• Yogurt with Mint and Seasoned Salt

Seasonings:

  • Coarse Salt
  • Black Pepper
  • Cinnamon
  • Cloves
  • Cardamom
  • Coriander
  • Cumin
  • Turmeric
  • Garlic Powder

Although the ingredients are usually either fried or roasted, I decided to cook them on the Weber Genesis. After seasoning 4 leg quarters, they went on the indirect side of the grill for 40 minutes, then were moved directly over the burner for another ten minutes to finish. Internal temperature was between 175° and 185° F when I took them off. The boneless, skinless chicken breasts got the same treatment, except for a shorter length of time (and more time over direct heat) until they registered 165° F. We covered them with a tent of foil until time to serve.

The eggplant and cauliflower pieces received the same seasoning, and were grilled with a little olive oil on a veggie sheet for a bit, just to soften them up and get a little charred flavor into them.

We hit a 6 quart pan with olive oil spray, and Claudia placed a layer of tomato slices on the bottom. At this point, the traditional version of the dish would get a layer of meat, but we had so many vegetables that we decided at the last minute to keep the chicken out and serve it alongside. We added some of the grilled cauliflower and eggplant, and some onions and garlic that Claudia had sautéed. Then a cup of brown Basmati rice, the rest of the veggies, and one more cup of rice went into the pot, and finally 4 1/2 cups of stock with a little Turmeric mixed in. We covered it and boiled it for ten minutes and then simmered for another thirty.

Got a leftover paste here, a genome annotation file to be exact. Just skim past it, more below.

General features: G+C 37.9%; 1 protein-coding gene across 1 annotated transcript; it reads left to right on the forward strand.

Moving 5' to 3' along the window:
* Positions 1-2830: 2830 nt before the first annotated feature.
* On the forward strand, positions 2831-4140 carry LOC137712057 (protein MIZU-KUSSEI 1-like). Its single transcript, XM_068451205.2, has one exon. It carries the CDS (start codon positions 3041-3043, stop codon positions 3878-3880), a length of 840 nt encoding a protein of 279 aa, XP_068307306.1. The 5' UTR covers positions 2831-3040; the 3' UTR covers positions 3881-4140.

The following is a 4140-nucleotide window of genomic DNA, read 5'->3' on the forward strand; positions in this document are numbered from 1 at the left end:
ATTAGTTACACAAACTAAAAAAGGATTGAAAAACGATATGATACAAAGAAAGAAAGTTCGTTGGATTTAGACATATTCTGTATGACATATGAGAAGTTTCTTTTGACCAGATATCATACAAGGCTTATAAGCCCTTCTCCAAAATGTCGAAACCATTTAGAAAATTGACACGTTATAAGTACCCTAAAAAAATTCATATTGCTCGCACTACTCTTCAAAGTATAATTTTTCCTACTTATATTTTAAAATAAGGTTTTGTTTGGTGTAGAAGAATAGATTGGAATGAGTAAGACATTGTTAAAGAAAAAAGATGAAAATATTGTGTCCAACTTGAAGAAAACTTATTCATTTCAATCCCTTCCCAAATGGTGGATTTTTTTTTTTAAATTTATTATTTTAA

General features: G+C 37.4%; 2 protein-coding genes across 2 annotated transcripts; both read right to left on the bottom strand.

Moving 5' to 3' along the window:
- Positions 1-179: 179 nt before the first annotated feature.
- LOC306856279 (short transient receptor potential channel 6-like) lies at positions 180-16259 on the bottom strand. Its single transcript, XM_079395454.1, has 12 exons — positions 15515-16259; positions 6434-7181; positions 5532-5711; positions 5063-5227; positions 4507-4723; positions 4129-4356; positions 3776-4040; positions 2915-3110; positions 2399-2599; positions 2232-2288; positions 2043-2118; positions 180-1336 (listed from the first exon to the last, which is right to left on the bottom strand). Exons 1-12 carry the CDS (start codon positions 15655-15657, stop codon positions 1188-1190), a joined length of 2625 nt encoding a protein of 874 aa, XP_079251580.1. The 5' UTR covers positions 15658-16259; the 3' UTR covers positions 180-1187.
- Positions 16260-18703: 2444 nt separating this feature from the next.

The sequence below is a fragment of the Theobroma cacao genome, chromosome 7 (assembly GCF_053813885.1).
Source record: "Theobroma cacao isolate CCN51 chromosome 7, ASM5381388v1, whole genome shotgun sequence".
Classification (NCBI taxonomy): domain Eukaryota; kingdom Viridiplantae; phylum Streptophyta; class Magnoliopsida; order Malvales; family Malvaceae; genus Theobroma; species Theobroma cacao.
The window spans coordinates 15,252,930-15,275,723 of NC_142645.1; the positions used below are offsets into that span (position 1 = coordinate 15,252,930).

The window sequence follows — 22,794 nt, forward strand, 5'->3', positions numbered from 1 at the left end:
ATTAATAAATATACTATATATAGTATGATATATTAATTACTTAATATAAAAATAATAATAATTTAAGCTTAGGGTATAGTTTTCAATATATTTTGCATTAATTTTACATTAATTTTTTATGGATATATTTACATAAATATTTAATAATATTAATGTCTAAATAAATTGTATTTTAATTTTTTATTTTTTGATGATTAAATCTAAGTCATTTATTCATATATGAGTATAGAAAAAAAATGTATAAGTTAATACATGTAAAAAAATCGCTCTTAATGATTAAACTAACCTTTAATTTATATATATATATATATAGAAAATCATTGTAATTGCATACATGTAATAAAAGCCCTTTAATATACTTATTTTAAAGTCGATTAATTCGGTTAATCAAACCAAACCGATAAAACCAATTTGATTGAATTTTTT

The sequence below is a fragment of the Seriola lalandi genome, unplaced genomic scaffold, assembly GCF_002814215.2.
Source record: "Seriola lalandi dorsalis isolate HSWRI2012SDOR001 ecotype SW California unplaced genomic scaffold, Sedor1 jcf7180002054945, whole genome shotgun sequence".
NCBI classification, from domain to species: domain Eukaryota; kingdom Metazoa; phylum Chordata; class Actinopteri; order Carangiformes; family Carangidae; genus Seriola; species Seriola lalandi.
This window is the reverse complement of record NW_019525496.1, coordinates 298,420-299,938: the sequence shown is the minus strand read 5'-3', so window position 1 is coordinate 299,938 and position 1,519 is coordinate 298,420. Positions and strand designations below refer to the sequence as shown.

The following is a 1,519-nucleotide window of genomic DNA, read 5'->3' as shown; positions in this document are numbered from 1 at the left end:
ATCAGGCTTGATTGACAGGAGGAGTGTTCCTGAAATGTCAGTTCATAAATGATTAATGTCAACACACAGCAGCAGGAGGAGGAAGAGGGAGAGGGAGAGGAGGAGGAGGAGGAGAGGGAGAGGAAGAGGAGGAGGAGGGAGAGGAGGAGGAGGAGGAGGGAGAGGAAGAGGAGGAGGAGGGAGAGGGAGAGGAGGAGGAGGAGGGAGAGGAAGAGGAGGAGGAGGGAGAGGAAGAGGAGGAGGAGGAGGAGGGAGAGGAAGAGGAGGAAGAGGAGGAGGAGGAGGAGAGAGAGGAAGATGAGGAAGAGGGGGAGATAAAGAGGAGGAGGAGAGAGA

I was nervous when it came time to invert the pot.

Mqloubeh

As you can see from the photo, it did collapse a bit on one side. Next time I’ll do my best to leave it sit awhile longer once inverted before removing the pot. I think I would also heat the stock before adding it to the pot next time, to give the boil a head start. Otherwise, there isn’t a single thing I would plan to change.

I toasted some almond slices in a dry skillet, and sprinkled them over the top. We served the Maqloubeh and chicken with some Greek Yogurt (I’d stirred in some dried mint at my friend Mazen’s suggestion, along with a little Lawry’s). It was a delicious combination. Claudia also made a traditional Arab salad to go with.

سلطة خيار الطماطم

Cucumber Tomato Salad